Conservatism And Liberalism, Explained In the Virginia Governor’s Race

Former VA Governor Terry McAuliffe, who is running for Governor again, said in a candidate debate that parents should not be involved in what is being taught in schools.

Step back and think about a moment. What McAuliffe is saying is that the school system knows better than the parents do on what their children should be taught.  A simple statement but with significant implications.

What McAuliffe expressed is, in a nutshell, the primary difference between liberals and conservatives. Generally speaking it is this:  liberals tend to think that government knows what is best and can save people, even from themselves, and so they look to have an active (and large) government. Conservatives believe the reverse, that the government is an instrument of the people and should do the people’s bidding. A government exists solely to serve the people and to protect them and their rights. It is a broad generalization but conservatives believe that people should be able to make their own choices, even if those choices are not good ones, and then be held to the consequences of those choices. If the choices are good, they reap the benefits and if they are not good, the face the consequences and hopefully learn to make better choices from the experience.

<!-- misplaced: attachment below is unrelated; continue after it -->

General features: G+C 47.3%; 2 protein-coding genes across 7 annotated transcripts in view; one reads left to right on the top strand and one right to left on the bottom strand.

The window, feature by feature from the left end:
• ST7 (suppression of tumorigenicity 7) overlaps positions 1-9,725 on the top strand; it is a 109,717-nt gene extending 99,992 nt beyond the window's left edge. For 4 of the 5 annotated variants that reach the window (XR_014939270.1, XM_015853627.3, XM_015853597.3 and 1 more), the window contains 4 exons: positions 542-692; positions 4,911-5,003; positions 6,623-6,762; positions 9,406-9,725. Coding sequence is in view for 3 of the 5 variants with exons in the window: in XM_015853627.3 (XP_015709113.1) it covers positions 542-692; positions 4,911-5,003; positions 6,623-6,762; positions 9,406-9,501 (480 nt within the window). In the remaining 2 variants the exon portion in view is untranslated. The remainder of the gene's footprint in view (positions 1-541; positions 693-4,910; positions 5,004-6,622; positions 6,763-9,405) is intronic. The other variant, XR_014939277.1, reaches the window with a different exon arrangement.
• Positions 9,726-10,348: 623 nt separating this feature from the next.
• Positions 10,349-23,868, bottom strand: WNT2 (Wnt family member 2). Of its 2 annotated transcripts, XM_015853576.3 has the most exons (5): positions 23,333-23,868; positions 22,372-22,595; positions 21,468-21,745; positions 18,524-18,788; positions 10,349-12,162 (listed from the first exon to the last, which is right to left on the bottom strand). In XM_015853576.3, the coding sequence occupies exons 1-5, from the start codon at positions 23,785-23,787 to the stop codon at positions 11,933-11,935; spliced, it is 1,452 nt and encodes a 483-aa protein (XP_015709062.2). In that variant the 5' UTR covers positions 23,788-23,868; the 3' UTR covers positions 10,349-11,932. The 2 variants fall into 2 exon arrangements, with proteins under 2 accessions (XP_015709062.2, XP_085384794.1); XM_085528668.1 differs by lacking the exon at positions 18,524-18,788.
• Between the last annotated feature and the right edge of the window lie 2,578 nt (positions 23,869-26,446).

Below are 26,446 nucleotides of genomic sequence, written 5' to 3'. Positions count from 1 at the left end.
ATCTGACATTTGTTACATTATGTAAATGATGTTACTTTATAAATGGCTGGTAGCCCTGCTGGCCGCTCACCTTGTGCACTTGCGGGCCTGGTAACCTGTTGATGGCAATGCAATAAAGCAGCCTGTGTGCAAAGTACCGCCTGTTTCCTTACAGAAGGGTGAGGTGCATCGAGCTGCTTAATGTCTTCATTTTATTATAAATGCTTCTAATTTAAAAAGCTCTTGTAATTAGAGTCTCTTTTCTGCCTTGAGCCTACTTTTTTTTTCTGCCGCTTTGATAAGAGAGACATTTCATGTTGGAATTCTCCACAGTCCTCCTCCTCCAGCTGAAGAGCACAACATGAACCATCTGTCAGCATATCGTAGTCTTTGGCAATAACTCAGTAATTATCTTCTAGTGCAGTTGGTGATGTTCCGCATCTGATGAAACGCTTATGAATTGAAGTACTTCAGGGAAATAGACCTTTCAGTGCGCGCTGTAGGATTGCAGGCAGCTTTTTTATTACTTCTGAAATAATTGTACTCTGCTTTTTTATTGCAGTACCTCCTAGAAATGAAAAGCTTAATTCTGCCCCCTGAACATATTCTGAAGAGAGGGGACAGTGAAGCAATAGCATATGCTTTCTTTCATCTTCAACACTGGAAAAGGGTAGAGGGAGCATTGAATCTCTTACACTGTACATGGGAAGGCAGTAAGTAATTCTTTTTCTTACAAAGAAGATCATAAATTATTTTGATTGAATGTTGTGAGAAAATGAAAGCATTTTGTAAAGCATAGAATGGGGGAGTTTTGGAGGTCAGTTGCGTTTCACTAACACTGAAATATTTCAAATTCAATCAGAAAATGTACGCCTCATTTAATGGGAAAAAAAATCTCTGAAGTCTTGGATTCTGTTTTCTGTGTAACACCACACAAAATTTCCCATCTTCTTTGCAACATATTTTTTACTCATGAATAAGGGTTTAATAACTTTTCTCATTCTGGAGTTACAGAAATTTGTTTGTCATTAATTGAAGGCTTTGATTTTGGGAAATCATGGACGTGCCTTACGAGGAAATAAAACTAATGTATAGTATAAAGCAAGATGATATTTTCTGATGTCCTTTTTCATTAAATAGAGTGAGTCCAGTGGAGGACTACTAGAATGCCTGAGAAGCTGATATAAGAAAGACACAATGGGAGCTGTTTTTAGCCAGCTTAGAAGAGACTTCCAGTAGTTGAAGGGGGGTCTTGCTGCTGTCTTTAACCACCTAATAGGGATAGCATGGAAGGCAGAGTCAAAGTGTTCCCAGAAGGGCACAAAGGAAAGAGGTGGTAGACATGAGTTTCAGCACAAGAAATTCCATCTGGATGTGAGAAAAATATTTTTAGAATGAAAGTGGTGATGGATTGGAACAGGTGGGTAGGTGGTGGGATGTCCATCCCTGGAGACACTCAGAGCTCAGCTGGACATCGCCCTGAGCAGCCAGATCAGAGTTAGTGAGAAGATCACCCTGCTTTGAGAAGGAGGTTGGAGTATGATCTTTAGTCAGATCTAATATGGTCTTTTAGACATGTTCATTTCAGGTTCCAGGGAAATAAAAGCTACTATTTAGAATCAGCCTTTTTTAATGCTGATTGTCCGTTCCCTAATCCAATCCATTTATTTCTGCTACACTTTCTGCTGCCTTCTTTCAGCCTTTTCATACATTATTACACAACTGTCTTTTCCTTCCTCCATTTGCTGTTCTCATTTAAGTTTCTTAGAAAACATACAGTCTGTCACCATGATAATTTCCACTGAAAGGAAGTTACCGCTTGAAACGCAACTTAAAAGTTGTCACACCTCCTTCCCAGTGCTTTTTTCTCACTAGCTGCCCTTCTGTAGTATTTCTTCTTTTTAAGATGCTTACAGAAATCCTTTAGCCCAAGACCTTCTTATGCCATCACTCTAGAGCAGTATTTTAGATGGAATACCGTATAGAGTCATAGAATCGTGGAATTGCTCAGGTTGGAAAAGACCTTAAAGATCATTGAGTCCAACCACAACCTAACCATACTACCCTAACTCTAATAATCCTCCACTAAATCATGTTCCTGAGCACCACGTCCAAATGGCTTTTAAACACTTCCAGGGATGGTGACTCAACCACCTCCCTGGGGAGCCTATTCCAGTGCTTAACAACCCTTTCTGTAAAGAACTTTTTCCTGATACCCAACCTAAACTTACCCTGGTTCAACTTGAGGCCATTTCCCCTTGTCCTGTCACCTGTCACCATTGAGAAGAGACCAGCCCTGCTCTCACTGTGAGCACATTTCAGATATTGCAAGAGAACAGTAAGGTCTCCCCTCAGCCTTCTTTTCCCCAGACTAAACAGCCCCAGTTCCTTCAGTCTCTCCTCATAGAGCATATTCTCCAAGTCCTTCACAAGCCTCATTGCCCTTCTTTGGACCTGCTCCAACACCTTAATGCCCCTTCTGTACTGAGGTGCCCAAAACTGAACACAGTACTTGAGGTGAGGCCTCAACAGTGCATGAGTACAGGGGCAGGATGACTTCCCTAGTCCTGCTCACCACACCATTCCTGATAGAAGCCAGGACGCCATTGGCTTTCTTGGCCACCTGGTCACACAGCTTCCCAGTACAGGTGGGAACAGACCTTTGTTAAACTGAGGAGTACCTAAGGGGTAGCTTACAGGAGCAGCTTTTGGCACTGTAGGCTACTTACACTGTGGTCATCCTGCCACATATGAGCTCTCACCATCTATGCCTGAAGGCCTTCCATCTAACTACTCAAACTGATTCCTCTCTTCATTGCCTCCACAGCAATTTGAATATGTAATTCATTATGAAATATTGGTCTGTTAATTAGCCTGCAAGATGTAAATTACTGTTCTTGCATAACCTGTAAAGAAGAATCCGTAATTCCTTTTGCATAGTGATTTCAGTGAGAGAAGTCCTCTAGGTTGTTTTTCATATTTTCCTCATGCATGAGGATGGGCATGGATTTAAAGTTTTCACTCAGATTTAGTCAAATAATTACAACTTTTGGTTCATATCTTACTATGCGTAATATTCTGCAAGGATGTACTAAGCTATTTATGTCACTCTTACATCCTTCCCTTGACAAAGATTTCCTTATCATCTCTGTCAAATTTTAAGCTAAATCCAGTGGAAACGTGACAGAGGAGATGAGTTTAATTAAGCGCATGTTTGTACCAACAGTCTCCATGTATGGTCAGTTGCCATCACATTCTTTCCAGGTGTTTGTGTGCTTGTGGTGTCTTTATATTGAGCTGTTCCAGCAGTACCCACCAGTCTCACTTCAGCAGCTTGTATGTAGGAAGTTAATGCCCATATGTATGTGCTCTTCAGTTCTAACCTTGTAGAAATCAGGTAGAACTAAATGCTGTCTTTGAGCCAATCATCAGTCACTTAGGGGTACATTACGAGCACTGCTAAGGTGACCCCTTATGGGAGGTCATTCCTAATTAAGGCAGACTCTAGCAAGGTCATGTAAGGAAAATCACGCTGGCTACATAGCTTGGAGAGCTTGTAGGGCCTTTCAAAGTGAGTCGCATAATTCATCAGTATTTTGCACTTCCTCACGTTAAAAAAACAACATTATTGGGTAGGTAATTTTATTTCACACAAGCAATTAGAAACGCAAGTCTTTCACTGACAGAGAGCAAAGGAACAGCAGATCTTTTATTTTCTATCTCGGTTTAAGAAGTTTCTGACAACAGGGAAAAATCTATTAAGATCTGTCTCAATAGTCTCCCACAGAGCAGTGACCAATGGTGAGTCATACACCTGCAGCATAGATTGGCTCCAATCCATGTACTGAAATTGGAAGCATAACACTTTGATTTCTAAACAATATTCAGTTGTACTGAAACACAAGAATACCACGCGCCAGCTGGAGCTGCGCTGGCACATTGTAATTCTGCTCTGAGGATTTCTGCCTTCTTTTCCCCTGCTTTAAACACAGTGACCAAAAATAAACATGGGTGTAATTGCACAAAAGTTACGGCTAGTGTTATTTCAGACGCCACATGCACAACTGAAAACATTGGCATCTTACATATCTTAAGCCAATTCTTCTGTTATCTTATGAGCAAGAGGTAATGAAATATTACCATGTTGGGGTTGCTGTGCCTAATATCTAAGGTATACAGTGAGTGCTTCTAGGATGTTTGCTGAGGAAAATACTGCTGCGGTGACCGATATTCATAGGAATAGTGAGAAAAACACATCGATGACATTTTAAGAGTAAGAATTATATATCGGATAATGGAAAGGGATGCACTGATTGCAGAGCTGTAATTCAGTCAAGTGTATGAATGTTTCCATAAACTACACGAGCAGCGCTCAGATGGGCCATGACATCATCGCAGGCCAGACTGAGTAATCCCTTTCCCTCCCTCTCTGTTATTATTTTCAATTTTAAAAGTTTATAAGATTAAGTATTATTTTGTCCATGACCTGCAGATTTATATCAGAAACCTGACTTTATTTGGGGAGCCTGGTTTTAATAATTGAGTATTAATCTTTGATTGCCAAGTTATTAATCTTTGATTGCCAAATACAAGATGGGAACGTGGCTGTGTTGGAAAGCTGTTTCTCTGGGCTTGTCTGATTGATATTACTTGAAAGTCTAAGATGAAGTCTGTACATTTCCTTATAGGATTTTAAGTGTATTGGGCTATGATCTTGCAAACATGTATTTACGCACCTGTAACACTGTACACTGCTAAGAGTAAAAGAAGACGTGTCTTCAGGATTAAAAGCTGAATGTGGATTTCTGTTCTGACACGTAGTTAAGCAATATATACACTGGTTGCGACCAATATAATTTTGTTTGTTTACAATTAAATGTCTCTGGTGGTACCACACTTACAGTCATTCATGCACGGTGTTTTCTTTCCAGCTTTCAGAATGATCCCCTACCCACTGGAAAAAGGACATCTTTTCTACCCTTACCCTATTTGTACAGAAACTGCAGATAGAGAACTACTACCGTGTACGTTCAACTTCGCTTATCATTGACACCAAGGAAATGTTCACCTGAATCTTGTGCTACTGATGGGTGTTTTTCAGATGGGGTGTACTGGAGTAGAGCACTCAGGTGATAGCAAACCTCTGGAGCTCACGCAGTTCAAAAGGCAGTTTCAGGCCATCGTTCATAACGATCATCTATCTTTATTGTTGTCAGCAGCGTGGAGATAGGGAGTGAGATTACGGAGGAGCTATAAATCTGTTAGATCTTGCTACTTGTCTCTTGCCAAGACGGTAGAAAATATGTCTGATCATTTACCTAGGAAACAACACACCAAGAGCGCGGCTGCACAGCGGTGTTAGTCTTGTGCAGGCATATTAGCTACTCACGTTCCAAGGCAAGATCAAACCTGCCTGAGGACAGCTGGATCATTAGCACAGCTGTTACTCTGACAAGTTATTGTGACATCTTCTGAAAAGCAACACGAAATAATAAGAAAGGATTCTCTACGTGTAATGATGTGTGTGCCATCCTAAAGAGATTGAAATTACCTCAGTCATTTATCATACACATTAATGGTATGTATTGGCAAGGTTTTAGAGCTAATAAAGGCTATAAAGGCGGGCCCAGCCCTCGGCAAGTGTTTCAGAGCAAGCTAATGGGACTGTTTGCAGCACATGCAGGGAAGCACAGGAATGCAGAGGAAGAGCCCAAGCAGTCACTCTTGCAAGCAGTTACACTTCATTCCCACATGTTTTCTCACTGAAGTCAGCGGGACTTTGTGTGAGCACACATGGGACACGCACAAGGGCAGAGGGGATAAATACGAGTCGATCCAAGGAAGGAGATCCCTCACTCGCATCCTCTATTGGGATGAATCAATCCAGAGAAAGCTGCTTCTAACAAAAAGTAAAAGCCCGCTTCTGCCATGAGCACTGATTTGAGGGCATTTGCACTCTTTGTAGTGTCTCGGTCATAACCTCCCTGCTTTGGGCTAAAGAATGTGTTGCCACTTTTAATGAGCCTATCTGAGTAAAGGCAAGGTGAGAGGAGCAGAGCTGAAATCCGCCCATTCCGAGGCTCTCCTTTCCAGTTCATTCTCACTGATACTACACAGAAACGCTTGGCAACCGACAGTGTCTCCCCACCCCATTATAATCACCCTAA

Terry McAuliffe summarized the essence of the political system and the election for Governor, and for most elections for that matter. As a liberal, he believes that the school system knows better than parents (and a parent’s values). Conservatives would argue the opposite. Translate that to other issues and other situations and you have a snapshot of the questions faced by voters on every election day.

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